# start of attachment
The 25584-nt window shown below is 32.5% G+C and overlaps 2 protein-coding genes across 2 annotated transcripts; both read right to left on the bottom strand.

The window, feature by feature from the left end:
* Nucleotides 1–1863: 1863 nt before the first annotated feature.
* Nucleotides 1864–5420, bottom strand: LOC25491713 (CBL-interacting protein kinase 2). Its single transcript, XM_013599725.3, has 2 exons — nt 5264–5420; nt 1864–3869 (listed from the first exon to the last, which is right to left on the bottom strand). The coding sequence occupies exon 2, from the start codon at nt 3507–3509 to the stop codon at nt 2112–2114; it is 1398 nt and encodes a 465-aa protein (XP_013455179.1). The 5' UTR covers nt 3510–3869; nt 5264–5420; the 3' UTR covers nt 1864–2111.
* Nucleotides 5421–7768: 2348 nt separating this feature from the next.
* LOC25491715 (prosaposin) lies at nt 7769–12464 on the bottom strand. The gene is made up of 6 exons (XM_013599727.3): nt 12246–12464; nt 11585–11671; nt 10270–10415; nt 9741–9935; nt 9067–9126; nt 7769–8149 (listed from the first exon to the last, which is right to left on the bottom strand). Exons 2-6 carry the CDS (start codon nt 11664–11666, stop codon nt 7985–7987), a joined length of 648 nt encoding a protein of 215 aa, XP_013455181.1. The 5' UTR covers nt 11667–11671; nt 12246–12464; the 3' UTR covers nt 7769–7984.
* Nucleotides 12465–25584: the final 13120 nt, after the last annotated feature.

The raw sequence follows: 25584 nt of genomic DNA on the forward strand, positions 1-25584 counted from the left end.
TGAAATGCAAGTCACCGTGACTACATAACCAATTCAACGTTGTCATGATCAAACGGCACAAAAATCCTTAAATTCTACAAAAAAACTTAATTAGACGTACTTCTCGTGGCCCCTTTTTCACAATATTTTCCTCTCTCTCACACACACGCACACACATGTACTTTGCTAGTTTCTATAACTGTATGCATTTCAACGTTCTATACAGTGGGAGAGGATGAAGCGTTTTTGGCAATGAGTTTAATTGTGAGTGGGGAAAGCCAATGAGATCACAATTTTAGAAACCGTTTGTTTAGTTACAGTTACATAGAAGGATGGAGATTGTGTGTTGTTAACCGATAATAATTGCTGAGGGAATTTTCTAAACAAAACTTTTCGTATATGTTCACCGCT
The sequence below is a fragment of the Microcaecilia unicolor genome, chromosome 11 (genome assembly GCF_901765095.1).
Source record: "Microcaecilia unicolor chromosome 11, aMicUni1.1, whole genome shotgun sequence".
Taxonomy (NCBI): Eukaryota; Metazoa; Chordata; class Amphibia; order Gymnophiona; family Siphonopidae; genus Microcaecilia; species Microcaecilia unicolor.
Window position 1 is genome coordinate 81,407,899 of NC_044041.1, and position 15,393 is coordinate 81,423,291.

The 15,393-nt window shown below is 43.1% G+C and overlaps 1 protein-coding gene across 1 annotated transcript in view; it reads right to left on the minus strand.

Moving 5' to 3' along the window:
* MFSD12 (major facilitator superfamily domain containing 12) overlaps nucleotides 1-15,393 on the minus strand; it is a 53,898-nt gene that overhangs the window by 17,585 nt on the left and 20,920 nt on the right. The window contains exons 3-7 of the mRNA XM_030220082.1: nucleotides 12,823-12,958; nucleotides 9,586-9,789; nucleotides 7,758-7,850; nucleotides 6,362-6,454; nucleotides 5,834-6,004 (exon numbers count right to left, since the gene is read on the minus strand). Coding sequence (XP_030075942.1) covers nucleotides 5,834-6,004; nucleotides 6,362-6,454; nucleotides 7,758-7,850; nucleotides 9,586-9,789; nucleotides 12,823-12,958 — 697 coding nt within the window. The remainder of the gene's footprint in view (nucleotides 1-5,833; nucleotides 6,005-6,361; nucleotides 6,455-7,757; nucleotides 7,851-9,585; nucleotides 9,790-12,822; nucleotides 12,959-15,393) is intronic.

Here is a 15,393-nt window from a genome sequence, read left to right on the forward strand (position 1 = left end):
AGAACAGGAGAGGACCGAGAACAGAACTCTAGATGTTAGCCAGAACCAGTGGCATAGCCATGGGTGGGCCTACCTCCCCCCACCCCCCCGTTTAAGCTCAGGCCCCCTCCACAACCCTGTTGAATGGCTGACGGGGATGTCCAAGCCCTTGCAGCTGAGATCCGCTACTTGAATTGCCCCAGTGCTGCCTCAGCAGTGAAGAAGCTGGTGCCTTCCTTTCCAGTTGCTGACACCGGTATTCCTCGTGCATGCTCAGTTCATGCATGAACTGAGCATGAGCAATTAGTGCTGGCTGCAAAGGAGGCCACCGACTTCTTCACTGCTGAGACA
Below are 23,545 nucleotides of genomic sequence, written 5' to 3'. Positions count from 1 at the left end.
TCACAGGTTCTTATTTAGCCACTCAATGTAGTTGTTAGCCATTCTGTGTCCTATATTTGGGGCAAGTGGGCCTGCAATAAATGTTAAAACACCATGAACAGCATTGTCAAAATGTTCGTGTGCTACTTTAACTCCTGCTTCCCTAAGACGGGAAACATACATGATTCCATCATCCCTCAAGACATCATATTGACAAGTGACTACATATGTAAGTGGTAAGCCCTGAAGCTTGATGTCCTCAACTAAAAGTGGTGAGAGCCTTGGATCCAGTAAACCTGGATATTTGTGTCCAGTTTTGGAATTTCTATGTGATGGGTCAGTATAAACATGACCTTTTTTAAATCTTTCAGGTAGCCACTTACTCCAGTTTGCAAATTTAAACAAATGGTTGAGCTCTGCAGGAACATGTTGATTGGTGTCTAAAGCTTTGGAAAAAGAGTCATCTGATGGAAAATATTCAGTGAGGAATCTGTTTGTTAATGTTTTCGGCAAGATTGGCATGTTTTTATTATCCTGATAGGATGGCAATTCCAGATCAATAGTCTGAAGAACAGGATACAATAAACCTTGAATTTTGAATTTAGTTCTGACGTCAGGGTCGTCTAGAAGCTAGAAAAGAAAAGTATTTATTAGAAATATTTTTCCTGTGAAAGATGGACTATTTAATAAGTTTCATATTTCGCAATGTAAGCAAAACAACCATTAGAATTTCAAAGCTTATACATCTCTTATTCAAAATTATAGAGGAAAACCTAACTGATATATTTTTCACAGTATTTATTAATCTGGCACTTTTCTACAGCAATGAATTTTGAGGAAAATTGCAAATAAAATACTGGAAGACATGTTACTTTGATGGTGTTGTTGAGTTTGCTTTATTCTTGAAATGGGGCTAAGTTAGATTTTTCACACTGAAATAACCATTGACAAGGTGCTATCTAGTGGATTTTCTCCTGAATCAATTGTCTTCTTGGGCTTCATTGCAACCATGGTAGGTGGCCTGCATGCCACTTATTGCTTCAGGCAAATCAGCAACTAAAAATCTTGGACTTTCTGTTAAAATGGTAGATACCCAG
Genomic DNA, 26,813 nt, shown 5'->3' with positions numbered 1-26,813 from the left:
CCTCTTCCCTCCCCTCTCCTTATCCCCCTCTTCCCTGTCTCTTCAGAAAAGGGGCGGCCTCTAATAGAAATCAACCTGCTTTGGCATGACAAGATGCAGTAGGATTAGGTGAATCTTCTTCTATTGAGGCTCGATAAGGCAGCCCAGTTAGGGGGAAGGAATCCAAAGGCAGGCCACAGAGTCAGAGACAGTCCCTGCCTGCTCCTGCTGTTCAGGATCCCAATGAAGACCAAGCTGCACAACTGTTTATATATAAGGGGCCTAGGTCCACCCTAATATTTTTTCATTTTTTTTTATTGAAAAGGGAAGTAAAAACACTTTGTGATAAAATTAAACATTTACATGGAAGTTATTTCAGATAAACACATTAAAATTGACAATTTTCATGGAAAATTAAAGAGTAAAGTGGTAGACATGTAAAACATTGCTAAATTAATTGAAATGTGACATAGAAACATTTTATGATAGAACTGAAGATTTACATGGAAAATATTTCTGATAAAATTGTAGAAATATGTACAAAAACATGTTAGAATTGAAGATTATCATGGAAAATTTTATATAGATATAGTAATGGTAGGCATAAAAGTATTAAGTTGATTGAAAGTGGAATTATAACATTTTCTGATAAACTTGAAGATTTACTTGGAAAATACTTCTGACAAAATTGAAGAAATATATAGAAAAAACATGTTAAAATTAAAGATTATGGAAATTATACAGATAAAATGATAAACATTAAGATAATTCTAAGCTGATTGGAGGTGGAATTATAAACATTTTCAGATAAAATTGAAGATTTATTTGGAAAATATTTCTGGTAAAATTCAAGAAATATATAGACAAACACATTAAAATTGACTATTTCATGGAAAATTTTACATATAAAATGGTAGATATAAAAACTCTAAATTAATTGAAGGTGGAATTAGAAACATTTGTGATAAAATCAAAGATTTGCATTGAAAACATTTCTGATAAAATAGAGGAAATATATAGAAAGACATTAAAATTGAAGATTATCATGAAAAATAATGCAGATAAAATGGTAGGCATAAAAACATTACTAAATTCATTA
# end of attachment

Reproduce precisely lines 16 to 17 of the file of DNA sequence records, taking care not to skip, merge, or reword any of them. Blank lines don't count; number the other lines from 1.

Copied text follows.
* MFSD12 (major facilitator superfamily domain containing 12) overlaps nucleotides 1-15,393 on the minus strand; it is a 53,898-nt gene that overhangs the window by 17,585 nt on the left and 20,920 nt on the right. The window contains exons 3-7 of the mRNA XM_030220082.1: nucleotides 12,823-12,958; nucleotides 9,586-9,789; nucleotides 7,758-7,850; nucleotides 6,362-6,454; nucleotides 5,834-6,004 (exon numbers count right to left, since the gene is read on the minus strand). Coding sequence (XP_030075942.1) covers nucleotides 5,834-6,004; nucleotides 6,362-6,454; nucleotides 7,758-7,850; nucleotides 9,586-9,789; nucleotides 12,823-12,958 — 697 coding nt within the window. The remainder of the gene's footprint in view (nucleotides 1-5,833; nucleotides 6,005-6,361; nucleotides 6,455-7,757; nucleotides 7,851-9,585; nucleotides 9,790-12,822; nucleotides 12,959-15,393) is intronic.

Here is a 15,393-nt window from a genome sequence, read left to right on the forward strand (position 1 = left end):